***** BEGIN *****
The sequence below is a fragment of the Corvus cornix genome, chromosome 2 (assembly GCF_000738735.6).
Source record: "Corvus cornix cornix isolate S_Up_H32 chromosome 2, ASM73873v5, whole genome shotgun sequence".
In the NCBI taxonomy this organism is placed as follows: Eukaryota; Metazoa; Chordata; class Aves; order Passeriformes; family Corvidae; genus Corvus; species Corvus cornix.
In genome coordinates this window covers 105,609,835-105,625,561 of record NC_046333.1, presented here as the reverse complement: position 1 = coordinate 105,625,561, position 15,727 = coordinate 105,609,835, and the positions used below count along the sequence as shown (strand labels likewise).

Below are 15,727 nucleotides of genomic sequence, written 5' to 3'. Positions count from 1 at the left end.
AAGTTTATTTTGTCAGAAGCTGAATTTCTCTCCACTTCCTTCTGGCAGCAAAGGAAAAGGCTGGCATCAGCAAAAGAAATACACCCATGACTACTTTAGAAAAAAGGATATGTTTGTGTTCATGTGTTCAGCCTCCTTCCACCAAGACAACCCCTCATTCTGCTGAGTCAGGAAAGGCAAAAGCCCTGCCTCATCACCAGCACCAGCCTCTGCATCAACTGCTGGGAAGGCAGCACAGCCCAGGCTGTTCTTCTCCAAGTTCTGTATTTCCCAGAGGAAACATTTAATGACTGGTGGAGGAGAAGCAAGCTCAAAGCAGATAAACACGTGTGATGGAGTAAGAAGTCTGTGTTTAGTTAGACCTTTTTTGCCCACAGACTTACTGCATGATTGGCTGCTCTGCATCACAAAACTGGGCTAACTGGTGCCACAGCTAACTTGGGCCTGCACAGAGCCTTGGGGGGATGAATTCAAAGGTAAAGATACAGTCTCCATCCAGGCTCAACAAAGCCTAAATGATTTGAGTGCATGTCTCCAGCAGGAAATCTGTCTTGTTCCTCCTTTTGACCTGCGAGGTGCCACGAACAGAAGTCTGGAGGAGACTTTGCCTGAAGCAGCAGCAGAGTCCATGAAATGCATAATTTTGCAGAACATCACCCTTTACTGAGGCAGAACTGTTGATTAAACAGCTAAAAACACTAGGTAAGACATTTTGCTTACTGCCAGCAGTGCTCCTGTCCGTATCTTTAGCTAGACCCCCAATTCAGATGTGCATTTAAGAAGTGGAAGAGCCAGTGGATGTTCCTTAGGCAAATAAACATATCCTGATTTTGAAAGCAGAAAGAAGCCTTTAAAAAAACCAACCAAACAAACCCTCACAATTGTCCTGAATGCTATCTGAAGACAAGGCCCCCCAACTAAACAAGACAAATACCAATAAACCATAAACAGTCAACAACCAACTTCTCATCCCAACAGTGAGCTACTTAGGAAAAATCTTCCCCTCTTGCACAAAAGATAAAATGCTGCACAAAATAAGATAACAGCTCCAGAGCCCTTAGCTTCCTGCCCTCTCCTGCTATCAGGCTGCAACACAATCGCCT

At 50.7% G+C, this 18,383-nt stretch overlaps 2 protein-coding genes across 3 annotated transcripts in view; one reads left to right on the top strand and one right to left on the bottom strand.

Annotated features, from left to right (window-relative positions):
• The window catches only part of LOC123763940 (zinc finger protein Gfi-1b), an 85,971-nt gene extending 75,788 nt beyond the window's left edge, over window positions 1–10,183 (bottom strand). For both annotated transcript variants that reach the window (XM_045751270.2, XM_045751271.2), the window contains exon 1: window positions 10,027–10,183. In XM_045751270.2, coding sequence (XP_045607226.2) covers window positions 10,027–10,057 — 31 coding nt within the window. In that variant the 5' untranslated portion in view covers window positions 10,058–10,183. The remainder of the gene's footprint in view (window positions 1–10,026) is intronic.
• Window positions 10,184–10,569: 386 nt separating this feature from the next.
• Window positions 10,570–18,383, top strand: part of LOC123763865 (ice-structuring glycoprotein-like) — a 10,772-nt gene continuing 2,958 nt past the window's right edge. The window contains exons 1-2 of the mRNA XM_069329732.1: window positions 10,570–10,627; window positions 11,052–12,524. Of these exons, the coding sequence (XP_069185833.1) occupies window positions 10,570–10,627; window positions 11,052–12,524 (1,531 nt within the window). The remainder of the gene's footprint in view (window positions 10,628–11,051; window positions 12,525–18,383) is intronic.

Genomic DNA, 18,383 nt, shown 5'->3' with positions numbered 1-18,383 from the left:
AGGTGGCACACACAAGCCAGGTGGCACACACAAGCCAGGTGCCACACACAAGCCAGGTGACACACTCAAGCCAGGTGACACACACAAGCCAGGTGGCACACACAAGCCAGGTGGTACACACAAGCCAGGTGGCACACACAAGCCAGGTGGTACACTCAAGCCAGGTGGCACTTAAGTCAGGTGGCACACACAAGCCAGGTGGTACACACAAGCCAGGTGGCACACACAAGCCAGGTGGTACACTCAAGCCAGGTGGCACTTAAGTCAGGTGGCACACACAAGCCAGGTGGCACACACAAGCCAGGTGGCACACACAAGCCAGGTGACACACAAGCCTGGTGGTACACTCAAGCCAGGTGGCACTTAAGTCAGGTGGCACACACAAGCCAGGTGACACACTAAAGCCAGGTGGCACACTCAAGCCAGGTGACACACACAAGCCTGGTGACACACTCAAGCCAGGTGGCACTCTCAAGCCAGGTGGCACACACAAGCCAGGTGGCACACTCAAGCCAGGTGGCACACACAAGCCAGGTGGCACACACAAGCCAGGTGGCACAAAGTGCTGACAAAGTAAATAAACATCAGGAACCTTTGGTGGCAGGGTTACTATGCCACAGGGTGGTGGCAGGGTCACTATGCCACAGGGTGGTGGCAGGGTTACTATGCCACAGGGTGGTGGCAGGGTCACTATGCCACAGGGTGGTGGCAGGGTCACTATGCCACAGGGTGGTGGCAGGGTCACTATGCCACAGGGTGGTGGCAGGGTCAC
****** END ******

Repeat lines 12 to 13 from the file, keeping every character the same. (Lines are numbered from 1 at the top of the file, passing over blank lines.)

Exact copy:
Genomic DNA, 18,383 nt, shown 5'->3' with positions numbered 1-18,383 from the left:
AGGTGGCACACACAAGCCAGGTGGCACACACAAGCCAGGTGCCACACACAAGCCAGGTGACACACTCAAGCCAGGTGACACACACAAGCCAGGTGGCACACACAAGCCAGGTGGTACACACAAGCCAGGTGGCACACACAAGCCAGGTGGTACACTCAAGCCAGGTGGCACTTAAGTCAGGTGGCACACACAAGCCAGGTGGTACACACAAGCCAGGTGGCACACACAAGCCAGGTGGTACACTCAAGCCAGGTGGCACTTAAGTCAGGTGGCACACACAAGCCAGGTGGCACACACAAGCCAGGTGGCACACACAAGCCAGGTGACACACAAGCCTGGTGGTACACTCAAGCCAGGTGGCACTTAAGTCAGGTGGCACACACAAGCCAGGTGACACACTAAAGCCAGGTGGCACACTCAAGCCAGGTGACACACACAAGCCTGGTGACACACTCAAGCCAGGTGGCACTCTCAAGCCAGGTGGCACACACAAGCCAGGTGGCACACTCAAGCCAGGTGGCACACACAAGCCAGGTGGCACACACAAGCCAGGTGGCACAAAGTGCTGACAAAGTAAATAAACATCAGGAACCTTTGGTGGCAGGGTTACTATGCCACAGGGTGGTGGCAGGGTCACTATGCCACAGGGTGGTGGCAGGGTTACTATGCCACAGGGTGGTGGCAGGGTCACTATGCCACAGGGTGGTGGCAGGGTCACTATGCCACAGGGTGGTGGCAGGGTCACTATGCCACAGGGTGGTGGCAGGGTCAC